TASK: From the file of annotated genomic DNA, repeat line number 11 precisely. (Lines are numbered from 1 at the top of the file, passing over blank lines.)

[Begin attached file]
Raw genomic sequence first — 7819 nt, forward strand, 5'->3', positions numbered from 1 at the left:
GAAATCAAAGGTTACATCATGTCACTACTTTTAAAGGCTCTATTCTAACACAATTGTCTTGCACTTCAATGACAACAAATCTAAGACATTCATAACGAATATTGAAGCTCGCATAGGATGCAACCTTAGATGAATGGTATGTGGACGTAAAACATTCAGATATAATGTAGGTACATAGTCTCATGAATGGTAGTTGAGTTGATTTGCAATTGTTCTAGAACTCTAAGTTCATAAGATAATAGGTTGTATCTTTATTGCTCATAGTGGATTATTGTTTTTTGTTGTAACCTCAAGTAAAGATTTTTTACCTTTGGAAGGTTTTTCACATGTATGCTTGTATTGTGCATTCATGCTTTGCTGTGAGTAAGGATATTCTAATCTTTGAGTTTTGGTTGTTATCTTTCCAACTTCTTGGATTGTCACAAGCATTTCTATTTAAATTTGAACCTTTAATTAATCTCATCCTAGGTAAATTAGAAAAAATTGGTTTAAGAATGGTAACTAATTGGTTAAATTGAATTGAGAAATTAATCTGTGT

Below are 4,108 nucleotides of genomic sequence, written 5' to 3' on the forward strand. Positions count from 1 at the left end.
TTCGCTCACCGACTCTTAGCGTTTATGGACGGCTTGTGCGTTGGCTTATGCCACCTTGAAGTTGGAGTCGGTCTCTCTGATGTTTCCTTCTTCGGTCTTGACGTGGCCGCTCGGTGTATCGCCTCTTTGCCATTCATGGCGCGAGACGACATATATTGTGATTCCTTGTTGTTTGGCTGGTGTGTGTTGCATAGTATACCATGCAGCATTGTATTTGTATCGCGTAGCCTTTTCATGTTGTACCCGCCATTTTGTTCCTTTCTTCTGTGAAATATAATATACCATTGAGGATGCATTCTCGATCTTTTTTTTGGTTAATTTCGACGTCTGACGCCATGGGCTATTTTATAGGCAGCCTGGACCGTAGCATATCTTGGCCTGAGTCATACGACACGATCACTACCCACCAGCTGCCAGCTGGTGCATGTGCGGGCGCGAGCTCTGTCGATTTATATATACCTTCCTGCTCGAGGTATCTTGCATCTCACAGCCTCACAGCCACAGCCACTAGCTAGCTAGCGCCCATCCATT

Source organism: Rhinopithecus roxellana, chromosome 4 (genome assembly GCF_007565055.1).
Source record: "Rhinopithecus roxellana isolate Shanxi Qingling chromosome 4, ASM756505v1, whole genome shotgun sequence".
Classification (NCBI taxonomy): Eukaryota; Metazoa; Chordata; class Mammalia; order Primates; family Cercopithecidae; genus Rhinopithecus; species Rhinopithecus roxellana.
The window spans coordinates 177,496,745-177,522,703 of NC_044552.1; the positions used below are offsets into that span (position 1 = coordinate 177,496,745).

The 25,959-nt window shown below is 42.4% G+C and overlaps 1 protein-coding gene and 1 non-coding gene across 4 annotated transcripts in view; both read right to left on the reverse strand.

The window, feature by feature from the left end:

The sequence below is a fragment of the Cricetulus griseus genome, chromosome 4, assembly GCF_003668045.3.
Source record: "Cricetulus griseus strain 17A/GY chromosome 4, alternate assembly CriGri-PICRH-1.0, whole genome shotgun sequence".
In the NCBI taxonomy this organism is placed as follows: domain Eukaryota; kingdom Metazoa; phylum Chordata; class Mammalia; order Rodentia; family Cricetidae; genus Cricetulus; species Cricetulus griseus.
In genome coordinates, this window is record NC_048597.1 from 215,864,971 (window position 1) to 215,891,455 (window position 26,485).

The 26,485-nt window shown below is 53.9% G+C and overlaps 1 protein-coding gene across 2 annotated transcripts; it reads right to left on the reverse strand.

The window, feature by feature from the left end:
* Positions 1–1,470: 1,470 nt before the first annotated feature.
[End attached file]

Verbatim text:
The sequence below is a fragment of the Cricetulus griseus genome, chromosome 4, assembly GCF_003668045.3.